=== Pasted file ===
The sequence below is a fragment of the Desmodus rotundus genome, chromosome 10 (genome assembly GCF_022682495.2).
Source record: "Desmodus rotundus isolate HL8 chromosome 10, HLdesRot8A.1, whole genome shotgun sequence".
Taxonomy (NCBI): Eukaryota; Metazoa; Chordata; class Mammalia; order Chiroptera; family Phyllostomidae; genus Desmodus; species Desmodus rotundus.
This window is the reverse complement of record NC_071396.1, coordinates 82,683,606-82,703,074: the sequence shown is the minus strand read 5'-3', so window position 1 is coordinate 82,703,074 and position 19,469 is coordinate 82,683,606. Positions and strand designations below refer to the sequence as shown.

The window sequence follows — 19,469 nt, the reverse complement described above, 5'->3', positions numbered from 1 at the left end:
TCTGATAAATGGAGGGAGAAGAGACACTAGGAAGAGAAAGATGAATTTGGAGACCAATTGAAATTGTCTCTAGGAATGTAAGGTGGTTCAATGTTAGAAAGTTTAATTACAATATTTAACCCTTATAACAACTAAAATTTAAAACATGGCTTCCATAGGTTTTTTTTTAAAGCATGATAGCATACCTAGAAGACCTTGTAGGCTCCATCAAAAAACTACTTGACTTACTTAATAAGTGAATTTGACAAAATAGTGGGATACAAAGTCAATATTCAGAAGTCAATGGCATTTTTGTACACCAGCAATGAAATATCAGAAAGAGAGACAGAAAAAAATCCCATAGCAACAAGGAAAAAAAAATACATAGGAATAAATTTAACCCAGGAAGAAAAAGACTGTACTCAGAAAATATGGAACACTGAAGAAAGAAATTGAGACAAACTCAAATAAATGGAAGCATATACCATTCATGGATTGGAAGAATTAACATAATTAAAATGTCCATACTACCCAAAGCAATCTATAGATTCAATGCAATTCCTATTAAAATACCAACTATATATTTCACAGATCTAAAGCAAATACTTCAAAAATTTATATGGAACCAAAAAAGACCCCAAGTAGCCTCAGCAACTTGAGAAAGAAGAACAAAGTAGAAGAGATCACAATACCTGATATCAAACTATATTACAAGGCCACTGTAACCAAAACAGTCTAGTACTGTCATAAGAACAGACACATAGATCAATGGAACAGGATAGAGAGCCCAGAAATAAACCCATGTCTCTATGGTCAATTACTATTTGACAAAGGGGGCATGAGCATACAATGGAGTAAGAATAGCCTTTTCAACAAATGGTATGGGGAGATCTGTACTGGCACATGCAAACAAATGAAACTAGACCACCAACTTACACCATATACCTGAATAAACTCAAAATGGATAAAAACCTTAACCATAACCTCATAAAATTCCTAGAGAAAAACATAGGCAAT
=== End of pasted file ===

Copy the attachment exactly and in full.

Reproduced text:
The sequence below is a fragment of the Desmodus rotundus genome, chromosome 10 (genome assembly GCF_022682495.2).
Source record: "Desmodus rotundus isolate HL8 chromosome 10, HLdesRot8A.1, whole genome shotgun sequence".
Taxonomy (NCBI): Eukaryota; Metazoa; Chordata; class Mammalia; order Chiroptera; family Phyllostomidae; genus Desmodus; species Desmodus rotundus.
This window is the reverse complement of record NC_071396.1, coordinates 82,683,606-82,703,074: the sequence shown is the minus strand read 5'-3', so window position 1 is coordinate 82,703,074 and position 19,469 is coordinate 82,683,606. Positions and strand designations below refer to the sequence as shown.

The window sequence follows — 19,469 nt, the reverse complement described above, 5'->3', positions numbered from 1 at the left end:
TCTGATAAATGGAGGGAGAAGAGACACTAGGAAGAGAAAGATGAATTTGGAGACCAATTGAAATTGTCTCTAGGAATGTAAGGTGGTTCAATGTTAGAAAGTTTAATTACAATATTTAACCCTTATAACAACTAAAATTTAAAACATGGCTTCCATAGGTTTTTTTTTAAAGCATGATAGCATACCTAGAAGACCTTGTAGGCTCCATCAAAAAACTACTTGACTTACTTAATAAGTGAATTTGACAAAATAGTGGGATACAAAGTCAATATTCAGAAGTCAATGGCATTTTTGTACACCAGCAATGAAATATCAGAAAGAGAGACAGAAAAAAATCCCATAGCAACAAGGAAAAAAAAATACATAGGAATAAATTTAACCCAGGAAGAAAAAGACTGTACTCAGAAAATATGGAACACTGAAGAAAGAAATTGAGACAAACTCAAATAAATGGAAGCATATACCATTCATGGATTGGAAGAATTAACATAATTAAAATGTCCATACTACCCAAAGCAATCTATAGATTCAATGCAATTCCTATTAAAATACCAACTATATATTTCACAGATCTAAAGCAAATACTTCAAAAATTTATATGGAACCAAAAAAGACCCCAAGTAGCCTCAGCAACTTGAGAAAGAAGAACAAAGTAGAAGAGATCACAATACCTGATATCAAACTATATTACAAGGCCACTGTAACCAAAACAGTCTAGTACTGTCATAAGAACAGACACATAGATCAATGGAACAGGATAGAGAGCCCAGAAATAAACCCATGTCTCTATGGTCAATTACTATTTGACAAAGGGGGCATGAGCATACAATGGAGTAAGAATAGCCTTTTCAACAAATGGTATGGGGAGATCTGTACTGGCACATGCAAACAAATGAAACTAGACCACCAACTTACACCATATACCTGAATAAACTCAAAATGGATAAAAACCTTAACCATAACCTCATAAAATTCCTAGAGAAAAACATAGGCAAT